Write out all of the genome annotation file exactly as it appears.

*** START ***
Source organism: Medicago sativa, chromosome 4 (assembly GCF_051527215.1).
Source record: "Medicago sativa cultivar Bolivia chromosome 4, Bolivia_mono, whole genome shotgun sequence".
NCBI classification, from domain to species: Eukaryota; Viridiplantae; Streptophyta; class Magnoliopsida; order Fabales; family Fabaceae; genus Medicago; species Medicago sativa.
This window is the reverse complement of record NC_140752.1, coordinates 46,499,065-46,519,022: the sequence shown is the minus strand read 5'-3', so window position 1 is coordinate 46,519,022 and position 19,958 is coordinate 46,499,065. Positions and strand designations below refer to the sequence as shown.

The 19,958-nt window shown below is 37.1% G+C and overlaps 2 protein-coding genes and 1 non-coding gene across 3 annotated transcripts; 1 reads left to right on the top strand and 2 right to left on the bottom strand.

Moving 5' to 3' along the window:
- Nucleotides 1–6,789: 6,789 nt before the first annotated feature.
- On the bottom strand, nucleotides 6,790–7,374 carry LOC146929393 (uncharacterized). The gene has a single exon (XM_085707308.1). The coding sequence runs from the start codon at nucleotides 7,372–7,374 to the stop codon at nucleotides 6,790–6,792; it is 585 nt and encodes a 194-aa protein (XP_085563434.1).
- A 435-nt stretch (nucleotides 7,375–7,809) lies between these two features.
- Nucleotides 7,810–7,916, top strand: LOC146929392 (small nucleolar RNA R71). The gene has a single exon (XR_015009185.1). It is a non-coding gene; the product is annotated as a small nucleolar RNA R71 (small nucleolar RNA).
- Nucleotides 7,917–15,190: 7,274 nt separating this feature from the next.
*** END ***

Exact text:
Source organism: Medicago sativa, chromosome 4 (assembly GCF_051527215.1).
Source record: "Medicago sativa cultivar Bolivia chromosome 4, Bolivia_mono, whole genome shotgun sequence".
NCBI classification, from domain to species: Eukaryota; Viridiplantae; Streptophyta; class Magnoliopsida; order Fabales; family Fabaceae; genus Medicago; species Medicago sativa.
This window is the reverse complement of record NC_140752.1, coordinates 46,499,065-46,519,022: the sequence shown is the minus strand read 5'-3', so window position 1 is coordinate 46,519,022 and position 19,958 is coordinate 46,499,065. Positions and strand designations below refer to the sequence as shown.

The 19,958-nt window shown below is 37.1% G+C and overlaps 2 protein-coding genes and 1 non-coding gene across 3 annotated transcripts; 1 reads left to right on the top strand and 2 right to left on the bottom strand.

Moving 5' to 3' along the window:
- Nucleotides 1–6,789: 6,789 nt before the first annotated feature.
- On the bottom strand, nucleotides 6,790–7,374 carry LOC146929393 (uncharacterized). The gene has a single exon (XM_085707308.1). The coding sequence runs from the start codon at nucleotides 7,372–7,374 to the stop codon at nucleotides 6,790–6,792; it is 585 nt and encodes a 194-aa protein (XP_085563434.1).
- A 435-nt stretch (nucleotides 7,375–7,809) lies between these two features.
- Nucleotides 7,810–7,916, top strand: LOC146929392 (small nucleolar RNA R71). The gene has a single exon (XR_015009185.1). It is a non-coding gene; the product is annotated as a small nucleolar RNA R71 (small nucleolar RNA).
- Nucleotides 7,917–15,190: 7,274 nt separating this feature from the next.